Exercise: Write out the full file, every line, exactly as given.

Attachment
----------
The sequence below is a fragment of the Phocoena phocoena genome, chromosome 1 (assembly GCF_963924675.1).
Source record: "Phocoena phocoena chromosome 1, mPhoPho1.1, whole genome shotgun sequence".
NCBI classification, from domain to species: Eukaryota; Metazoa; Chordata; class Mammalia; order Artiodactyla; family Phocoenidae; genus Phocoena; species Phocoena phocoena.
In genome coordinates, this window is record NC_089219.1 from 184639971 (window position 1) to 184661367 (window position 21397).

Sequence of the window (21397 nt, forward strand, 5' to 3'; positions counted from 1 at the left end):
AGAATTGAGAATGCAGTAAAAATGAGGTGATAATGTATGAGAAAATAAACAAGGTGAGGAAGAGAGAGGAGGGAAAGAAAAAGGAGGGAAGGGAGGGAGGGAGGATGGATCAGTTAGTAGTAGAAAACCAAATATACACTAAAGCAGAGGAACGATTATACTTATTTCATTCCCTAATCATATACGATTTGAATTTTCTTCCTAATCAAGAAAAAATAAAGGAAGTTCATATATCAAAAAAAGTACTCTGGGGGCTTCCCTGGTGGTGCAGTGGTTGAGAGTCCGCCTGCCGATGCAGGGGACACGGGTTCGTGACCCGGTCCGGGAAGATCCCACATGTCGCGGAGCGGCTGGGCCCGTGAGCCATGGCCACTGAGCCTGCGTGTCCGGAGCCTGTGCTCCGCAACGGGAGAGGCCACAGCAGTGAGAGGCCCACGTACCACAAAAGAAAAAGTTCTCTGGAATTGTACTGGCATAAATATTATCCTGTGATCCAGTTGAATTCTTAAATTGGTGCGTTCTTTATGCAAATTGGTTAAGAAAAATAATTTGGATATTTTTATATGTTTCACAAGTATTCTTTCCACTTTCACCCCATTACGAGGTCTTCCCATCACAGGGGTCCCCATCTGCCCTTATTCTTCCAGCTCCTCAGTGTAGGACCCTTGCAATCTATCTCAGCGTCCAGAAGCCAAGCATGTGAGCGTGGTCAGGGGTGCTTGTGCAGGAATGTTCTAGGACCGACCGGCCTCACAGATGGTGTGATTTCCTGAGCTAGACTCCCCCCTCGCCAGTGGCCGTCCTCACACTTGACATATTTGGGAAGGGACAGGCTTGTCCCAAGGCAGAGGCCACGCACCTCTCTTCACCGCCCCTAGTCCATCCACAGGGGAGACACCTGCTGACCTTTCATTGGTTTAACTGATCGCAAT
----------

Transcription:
The sequence below is a fragment of the Phocoena phocoena genome, chromosome 1 (assembly GCF_963924675.1).
Source record: "Phocoena phocoena chromosome 1, mPhoPho1.1, whole genome shotgun sequence".
NCBI classification, from domain to species: Eukaryota; Metazoa; Chordata; class Mammalia; order Artiodactyla; family Phocoenidae; genus Phocoena; species Phocoena phocoena.
In genome coordinates, this window is record NC_089219.1 from 184639971 (window position 1) to 184661367 (window position 21397).

Sequence of the window (21397 nt, forward strand, 5' to 3'; positions counted from 1 at the left end):
AGAATTGAGAATGCAGTAAAAATGAGGTGATAATGTATGAGAAAATAAACAAGGTGAGGAAGAGAGAGGAGGGAAAGAAAAAGGAGGGAAGGGAGGGAGGGAGGATGGATCAGTTAGTAGTAGAAAACCAAATATACACTAAAGCAGAGGAACGATTATACTTATTTCATTCCCTAATCATATACGATTTGAATTTTCTTCCTAATCAAGAAAAAATAAAGGAAGTTCATATATCAAAAAAAGTACTCTGGGGGCTTCCCTGGTGGTGCAGTGGTTGAGAGTCCGCCTGCCGATGCAGGGGACACGGGTTCGTGACCCGGTCCGGGAAGATCCCACATGTCGCGGAGCGGCTGGGCCCGTGAGCCATGGCCACTGAGCCTGCGTGTCCGGAGCCTGTGCTCCGCAACGGGAGAGGCCACAGCAGTGAGAGGCCCACGTACCACAAAAGAAAAAGTTCTCTGGAATTGTACTGGCATAAATATTATCCTGTGATCCAGTTGAATTCTTAAATTGGTGCGTTCTTTATGCAAATTGGTTAAGAAAAATAATTTGGATATTTTTATATGTTTCACAAGTATTCTTTCCACTTTCACCCCATTACGAGGTCTTCCCATCACAGGGGTCCCCATCTGCCCTTATTCTTCCAGCTCCTCAGTGTAGGACCCTTGCAATCTATCTCAGCGTCCAGAAGCCAAGCATGTGAGCGTGGTCAGGGGTGCTTGTGCAGGAATGTTCTAGGACCGACCGGCCTCACAGATGGTGTGATTTCCTGAGCTAGACTCCCCCCTCGCCAGTGGCCGTCCTCACACTTGACATATTTGGGAAGGGACAGGCTTGTCCCAAGGCAGAGGCCACGCACCTCTCTTCACCGCCCCTAGTCCATCCACAGGGGAGACACCTGCTGACCTTTCATTGGTTTAACTGATCGCAAT